This is the foundation for a healthy and positive mentoring relationship – both mentor and mentee need to get along and trust each other implicitly.
How To Find A Mentor
Finding a mentor requires some thought and research. Don’t just go with the first person you come across. Like anything in life, do your due diligence. After all, you will be paying for this service so don’t waste your money.
There are plenty of charlatans out there who will sign you up for their coaching programs in a hurry but then are nowhere to be found when you need their help or things aren’t working out. Here are #5 steps to help you find the right mentor.
#1 What Do You Need Help With?
Ask yourself what area(s) in your life could benefit from some mentoring? Is it your business, your health, your relationships, your spirituality? Everyone is different and mentoring can cover every area of life.
You may find one mentor who can address several concerns or you may prefer to work with different mentors for different aspects of your life. There is nothing wrong with either model.
It really depends on your needs because people have different experiences and expertise. But be sure to get clear on the areas for improvement first.
#2 Shortlist Potential Candidates
Look around and see if there is anyone in your family, circle of friends or peer group whom you admire and respect. It is usually advisable to find someone who is more successful than you in the area you need mentoring support.
If there is nobody suitable in your immediate circle, look further afield. Ask others to recommend a potential mentor for you if this is appropriate.
Referrals are often a good way to find a trustworthy mentor because you have other people’s feedback to go by and there is more accountability if things go wrong.
#3 Approach The Potential Mentor
Reach out to your potential mentor directly. You can use email, social media or the phone if you have their number. Let them know why you are approaching them and what you like or admire about them. Starting with something positive can be a great ice-breaker.
Mentoring is very subjective so pay attention to how your potential mentor responds to your initial contact. Are they open, friendly, abrupt or too busy to speak?
As trivial as this may seem, that first contact can be very telling. Don’t be afraid to change your mind if it doesn’t feel right. You want someone who makes you feel comfortable so trust your intuition.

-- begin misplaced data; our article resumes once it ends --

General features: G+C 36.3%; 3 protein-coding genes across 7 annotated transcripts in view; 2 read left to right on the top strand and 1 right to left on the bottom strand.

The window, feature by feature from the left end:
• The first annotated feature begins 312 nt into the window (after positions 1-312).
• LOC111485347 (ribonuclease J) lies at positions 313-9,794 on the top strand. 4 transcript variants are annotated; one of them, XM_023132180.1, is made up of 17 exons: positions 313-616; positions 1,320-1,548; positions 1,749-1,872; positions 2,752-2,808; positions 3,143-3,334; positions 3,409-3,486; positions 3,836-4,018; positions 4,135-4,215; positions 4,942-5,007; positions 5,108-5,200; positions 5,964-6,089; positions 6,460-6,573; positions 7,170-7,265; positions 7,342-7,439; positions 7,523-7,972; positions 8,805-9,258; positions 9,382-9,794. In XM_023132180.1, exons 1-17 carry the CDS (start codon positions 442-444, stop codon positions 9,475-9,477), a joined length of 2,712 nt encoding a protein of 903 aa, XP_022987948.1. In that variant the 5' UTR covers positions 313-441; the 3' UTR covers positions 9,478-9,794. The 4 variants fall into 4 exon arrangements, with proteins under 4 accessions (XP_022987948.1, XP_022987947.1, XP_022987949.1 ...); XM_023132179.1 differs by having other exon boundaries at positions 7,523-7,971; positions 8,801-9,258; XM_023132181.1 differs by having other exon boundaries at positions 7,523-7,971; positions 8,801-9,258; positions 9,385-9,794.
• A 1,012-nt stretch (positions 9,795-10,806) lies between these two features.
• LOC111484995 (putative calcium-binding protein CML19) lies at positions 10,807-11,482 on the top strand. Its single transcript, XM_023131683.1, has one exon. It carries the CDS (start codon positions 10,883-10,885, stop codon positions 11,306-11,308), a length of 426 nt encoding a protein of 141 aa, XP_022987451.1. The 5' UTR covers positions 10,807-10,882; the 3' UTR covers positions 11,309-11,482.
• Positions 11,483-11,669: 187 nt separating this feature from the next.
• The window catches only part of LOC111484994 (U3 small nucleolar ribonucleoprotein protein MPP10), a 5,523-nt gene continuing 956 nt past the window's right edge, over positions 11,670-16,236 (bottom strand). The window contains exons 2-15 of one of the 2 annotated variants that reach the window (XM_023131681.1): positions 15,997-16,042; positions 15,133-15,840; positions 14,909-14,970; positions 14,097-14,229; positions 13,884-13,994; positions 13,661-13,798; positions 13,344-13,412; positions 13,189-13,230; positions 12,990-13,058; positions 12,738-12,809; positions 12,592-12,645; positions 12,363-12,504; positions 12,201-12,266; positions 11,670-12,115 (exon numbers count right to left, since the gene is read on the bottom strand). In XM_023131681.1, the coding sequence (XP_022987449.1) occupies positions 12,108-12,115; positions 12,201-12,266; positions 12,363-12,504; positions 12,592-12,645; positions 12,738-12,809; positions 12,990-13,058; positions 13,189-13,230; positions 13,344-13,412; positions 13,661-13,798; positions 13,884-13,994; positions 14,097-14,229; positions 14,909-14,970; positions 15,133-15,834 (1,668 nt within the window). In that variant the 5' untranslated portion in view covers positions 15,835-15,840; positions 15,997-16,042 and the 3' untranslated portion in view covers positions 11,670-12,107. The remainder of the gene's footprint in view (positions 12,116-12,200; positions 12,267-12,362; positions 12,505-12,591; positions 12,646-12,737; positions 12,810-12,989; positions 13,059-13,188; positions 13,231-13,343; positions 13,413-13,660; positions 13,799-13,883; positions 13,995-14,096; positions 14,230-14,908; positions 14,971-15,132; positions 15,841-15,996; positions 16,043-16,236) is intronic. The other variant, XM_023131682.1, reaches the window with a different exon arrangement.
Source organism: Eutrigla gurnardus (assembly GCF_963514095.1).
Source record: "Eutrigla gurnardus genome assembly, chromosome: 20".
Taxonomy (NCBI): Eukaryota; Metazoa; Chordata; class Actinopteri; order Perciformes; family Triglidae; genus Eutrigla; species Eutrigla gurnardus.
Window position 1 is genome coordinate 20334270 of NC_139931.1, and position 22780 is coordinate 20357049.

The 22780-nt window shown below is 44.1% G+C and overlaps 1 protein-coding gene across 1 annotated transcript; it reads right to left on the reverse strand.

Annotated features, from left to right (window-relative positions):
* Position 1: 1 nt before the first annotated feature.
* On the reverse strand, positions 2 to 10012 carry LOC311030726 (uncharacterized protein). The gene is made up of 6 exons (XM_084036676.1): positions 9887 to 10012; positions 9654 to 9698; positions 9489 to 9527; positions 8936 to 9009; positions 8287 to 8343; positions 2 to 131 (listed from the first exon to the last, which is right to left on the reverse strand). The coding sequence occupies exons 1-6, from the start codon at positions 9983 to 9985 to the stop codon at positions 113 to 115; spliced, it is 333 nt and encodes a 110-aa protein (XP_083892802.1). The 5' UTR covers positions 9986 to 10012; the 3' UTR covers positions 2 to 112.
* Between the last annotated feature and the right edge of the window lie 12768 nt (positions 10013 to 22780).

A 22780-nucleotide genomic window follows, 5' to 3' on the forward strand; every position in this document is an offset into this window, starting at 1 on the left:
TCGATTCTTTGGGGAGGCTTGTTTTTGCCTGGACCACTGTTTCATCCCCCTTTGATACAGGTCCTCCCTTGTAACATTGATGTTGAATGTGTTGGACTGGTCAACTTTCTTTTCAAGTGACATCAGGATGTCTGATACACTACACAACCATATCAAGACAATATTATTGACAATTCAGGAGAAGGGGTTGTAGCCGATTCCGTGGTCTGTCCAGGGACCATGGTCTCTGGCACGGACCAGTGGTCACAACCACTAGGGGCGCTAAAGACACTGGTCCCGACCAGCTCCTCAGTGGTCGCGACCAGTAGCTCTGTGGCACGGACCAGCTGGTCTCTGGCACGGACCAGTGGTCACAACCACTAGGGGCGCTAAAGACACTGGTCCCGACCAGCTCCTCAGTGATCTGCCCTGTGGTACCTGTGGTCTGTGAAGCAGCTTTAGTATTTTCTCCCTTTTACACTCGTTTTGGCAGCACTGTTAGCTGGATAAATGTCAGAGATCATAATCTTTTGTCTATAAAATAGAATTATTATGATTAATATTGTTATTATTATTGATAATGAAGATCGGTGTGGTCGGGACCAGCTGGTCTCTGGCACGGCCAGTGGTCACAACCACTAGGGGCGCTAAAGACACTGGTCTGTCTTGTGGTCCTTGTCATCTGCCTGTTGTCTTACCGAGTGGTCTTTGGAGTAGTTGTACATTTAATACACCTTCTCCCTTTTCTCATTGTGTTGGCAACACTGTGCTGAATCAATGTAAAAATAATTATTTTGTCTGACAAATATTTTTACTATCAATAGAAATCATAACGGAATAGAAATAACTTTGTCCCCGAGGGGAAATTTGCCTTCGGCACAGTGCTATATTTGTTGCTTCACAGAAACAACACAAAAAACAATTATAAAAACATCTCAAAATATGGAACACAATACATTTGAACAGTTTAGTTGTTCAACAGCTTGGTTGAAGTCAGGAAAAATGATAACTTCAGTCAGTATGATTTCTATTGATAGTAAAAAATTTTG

#4 Define The Mentoring Plan
You need to know how the relationship will work and what it will cost.
What level of support do you need and can your mentor provide it? The most successful mentoring is based on empowerment not co-dependency.
Be sure to ask about the amount of contact time and how your mentoring plan will work.
Is your mentor only available on weekdays, via email contact, or will the mentoring take place weekly or monthly on Skype?
Whatever arrangement you agree on, it should suit both parties not just the mentor. Remember you are the paying client so speak up.
#5 Push Your Boundaries
Real growth can only happen outside of your comfort zone. It’s therefore very important that when you embark on a mentoring relationship you choose someone who will challenge and push you.
Synergy is important but it shouldn’t be at the expense of stretching you to think and act differently. How else can you take your business to new heights, lose those excess pounds or turn around your ailing marriage?
Don’t take the easy option. Seek out a mentor who has your best interest AND your growth at heart.
Finally, you should know when to stop.
If the relationship has run its course, it’s time to call it a day. You may have gone as far as you can with that mentor so it’s important to end the arrangement on a positive note. Thank them for their time and move on. Remember, change is good.
What about you?
Have you ever mentored anyone or been mentored yourself. How has it helped you? Does mentoring interest you? Please comment and share below.